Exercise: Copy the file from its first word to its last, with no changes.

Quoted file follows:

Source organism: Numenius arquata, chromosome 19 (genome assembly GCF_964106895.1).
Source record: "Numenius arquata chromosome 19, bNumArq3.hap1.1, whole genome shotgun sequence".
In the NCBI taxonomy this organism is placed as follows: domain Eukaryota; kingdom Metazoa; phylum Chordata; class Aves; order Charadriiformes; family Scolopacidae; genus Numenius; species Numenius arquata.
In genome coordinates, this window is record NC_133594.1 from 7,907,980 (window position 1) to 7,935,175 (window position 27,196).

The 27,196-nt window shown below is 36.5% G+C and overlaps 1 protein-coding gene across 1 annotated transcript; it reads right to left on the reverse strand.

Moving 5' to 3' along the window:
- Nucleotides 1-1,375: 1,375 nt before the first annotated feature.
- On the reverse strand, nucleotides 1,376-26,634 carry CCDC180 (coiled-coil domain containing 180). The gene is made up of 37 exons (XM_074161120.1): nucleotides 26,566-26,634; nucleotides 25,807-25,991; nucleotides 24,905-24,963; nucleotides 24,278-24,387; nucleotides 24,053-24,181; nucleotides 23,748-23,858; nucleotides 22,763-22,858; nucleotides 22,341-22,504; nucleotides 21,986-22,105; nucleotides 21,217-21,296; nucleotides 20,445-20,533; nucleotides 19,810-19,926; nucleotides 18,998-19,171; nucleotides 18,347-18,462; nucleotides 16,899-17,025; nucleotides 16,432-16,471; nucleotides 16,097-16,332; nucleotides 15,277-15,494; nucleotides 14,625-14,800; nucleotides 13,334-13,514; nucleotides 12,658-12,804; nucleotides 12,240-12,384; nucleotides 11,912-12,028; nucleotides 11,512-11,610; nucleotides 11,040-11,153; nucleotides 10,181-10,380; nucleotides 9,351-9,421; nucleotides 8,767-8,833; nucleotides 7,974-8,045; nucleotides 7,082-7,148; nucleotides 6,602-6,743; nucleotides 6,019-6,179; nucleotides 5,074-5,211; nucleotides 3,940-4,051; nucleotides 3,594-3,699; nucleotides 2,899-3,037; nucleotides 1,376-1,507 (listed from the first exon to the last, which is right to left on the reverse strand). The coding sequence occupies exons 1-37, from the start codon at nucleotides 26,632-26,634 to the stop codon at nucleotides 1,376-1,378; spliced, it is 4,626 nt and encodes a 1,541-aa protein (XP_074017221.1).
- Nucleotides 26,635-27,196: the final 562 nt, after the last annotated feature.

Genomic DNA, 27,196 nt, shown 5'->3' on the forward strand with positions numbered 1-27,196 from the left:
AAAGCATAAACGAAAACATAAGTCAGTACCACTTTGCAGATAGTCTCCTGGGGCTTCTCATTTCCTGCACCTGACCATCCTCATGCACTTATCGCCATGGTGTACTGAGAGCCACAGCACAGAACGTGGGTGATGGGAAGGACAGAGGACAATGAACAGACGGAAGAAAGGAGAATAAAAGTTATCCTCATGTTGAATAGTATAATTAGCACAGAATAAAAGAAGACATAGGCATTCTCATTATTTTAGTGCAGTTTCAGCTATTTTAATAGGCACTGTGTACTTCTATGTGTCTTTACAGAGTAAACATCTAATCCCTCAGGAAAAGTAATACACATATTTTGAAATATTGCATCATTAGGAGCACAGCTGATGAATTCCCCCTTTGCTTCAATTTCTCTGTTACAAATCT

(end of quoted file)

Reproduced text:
Source organism: Numenius arquata, chromosome 19 (genome assembly GCF_964106895.1).
Source record: "Numenius arquata chromosome 19, bNumArq3.hap1.1, whole genome shotgun sequence".
In the NCBI taxonomy this organism is placed as follows: domain Eukaryota; kingdom Metazoa; phylum Chordata; class Aves; order Charadriiformes; family Scolopacidae; genus Numenius; species Numenius arquata.
In genome coordinates, this window is record NC_133594.1 from 7,907,980 (window position 1) to 7,935,175 (window position 27,196).

The 27,196-nt window shown below is 36.5% G+C and overlaps 1 protein-coding gene across 1 annotated transcript; it reads right to left on the reverse strand.

Moving 5' to 3' along the window:
- Nucleotides 1-1,375: 1,375 nt before the first annotated feature.
- On the reverse strand, nucleotides 1,376-26,634 carry CCDC180 (coiled-coil domain containing 180). The gene is made up of 37 exons (XM_074161120.1): nucleotides 26,566-26,634; nucleotides 25,807-25,991; nucleotides 24,905-24,963; nucleotides 24,278-24,387; nucleotides 24,053-24,181; nucleotides 23,748-23,858; nucleotides 22,763-22,858; nucleotides 22,341-22,504; nucleotides 21,986-22,105; nucleotides 21,217-21,296; nucleotides 20,445-20,533; nucleotides 19,810-19,926; nucleotides 18,998-19,171; nucleotides 18,347-18,462; nucleotides 16,899-17,025; nucleotides 16,432-16,471; nucleotides 16,097-16,332; nucleotides 15,277-15,494; nucleotides 14,625-14,800; nucleotides 13,334-13,514; nucleotides 12,658-12,804; nucleotides 12,240-12,384; nucleotides 11,912-12,028; nucleotides 11,512-11,610; nucleotides 11,040-11,153; nucleotides 10,181-10,380; nucleotides 9,351-9,421; nucleotides 8,767-8,833; nucleotides 7,974-8,045; nucleotides 7,082-7,148; nucleotides 6,602-6,743; nucleotides 6,019-6,179; nucleotides 5,074-5,211; nucleotides 3,940-4,051; nucleotides 3,594-3,699; nucleotides 2,899-3,037; nucleotides 1,376-1,507 (listed from the first exon to the last, which is right to left on the reverse strand). The coding sequence occupies exons 1-37, from the start codon at nucleotides 26,632-26,634 to the stop codon at nucleotides 1,376-1,378; spliced, it is 4,626 nt and encodes a 1,541-aa protein (XP_074017221.1).
- Nucleotides 26,635-27,196: the final 562 nt, after the last annotated feature.

Genomic DNA, 27,196 nt, shown 5'->3' on the forward strand with positions numbered 1-27,196 from the left:
AAAGCATAAACGAAAACATAAGTCAGTACCACTTTGCAGATAGTCTCCTGGGGCTTCTCATTTCCTGCACCTGACCATCCTCATGCACTTATCGCCATGGTGTACTGAGAGCCACAGCACAGAACGTGGGTGATGGGAAGGACAGAGGACAATGAACAGACGGAAGAAAGGAGAATAAAAGTTATCCTCATGTTGAATAGTATAATTAGCACAGAATAAAAGAAGACATAGGCATTCTCATTATTTTAGTGCAGTTTCAGCTATTTTAATAGGCACTGTGTACTTCTATGTGTCTTTACAGAGTAAACATCTAATCCCTCAGGAAAAGTAATACACATATTTTGAAATATTGCATCATTAGGAGCACAGCTGATGAATTCCCCCTTTGCTTCAATTTCTCTGTTACAAATCT